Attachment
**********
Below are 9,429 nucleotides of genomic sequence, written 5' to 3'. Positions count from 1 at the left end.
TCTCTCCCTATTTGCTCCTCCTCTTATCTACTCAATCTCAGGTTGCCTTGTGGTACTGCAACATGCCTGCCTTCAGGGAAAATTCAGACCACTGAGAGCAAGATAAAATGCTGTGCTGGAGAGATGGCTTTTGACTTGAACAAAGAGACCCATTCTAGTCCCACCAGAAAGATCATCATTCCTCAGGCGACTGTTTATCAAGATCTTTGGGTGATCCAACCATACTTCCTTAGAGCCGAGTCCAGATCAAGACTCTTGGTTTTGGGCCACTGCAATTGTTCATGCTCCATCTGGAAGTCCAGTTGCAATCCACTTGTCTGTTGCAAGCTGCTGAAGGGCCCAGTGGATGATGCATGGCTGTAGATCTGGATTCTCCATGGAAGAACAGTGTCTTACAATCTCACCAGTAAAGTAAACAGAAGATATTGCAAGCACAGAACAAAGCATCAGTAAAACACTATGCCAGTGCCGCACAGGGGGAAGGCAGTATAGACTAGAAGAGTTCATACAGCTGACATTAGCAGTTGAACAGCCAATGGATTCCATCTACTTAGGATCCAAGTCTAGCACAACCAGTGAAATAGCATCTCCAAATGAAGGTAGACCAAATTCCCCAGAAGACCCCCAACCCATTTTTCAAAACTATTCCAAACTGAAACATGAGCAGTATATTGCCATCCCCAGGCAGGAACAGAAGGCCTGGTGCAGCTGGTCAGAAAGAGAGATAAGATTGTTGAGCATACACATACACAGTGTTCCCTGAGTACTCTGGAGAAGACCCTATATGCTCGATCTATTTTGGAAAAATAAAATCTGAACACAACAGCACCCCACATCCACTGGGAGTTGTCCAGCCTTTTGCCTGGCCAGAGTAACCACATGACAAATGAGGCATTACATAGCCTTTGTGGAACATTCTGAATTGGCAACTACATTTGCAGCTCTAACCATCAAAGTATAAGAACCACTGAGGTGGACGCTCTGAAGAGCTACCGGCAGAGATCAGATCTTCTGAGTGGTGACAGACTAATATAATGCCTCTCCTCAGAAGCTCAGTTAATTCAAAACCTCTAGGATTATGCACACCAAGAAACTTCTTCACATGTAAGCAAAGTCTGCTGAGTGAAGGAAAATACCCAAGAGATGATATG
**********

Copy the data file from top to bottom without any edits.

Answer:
Below are 9,429 nucleotides of genomic sequence, written 5' to 3'. Positions count from 1 at the left end.
TCTCTCCCTATTTGCTCCTCCTCTTATCTACTCAATCTCAGGTTGCCTTGTGGTACTGCAACATGCCTGCCTTCAGGGAAAATTCAGACCACTGAGAGCAAGATAAAATGCTGTGCTGGAGAGATGGCTTTTGACTTGAACAAAGAGACCCATTCTAGTCCCACCAGAAAGATCATCATTCCTCAGGCGACTGTTTATCAAGATCTTTGGGTGATCCAACCATACTTCCTTAGAGCCGAGTCCAGATCAAGACTCTTGGTTTTGGGCCACTGCAATTGTTCATGCTCCATCTGGAAGTCCAGTTGCAATCCACTTGTCTGTTGCAAGCTGCTGAAGGGCCCAGTGGATGATGCATGGCTGTAGATCTGGATTCTCCATGGAAGAACAGTGTCTTACAATCTCACCAGTAAAGTAAACAGAAGATATTGCAAGCACAGAACAAAGCATCAGTAAAACACTATGCCAGTGCCGCACAGGGGGAAGGCAGTATAGACTAGAAGAGTTCATACAGCTGACATTAGCAGTTGAACAGCCAATGGATTCCATCTACTTAGGATCCAAGTCTAGCACAACCAGTGAAATAGCATCTCCAAATGAAGGTAGACCAAATTCCCCAGAAGACCCCCAACCCATTTTTCAAAACTATTCCAAACTGAAACATGAGCAGTATATTGCCATCCCCAGGCAGGAACAGAAGGCCTGGTGCAGCTGGTCAGAAAGAGAGATAAGATTGTTGAGCATACACATACACAGTGTTCCCTGAGTACTCTGGAGAAGACCCTATATGCTCGATCTATTTTGGAAAAATAAAATCTGAACACAACAGCACCCCACATCCACTGGGAGTTGTCCAGCCTTTTGCCTGGCCAGAGTAACCACATGACAAATGAGGCATTACATAGCCTTTGTGGAACATTCTGAATTGGCAACTACATTTGCAGCTCTAACCATCAAAGTATAAGAACCACTGAGGTGGACGCTCTGAAGAGCTACCGGCAGAGATCAGATCTTCTGAGTGGTGACAGACTAATATAATGCCTCTCCTCAGAAGCTCAGTTAATTCAAAACCTCTAGGATTATGCACACCAAGAAACTTCTTCACATGTAAGCAAAGTCTGCTGAGTGAAGGAAAATACCCAAGAGATGATATG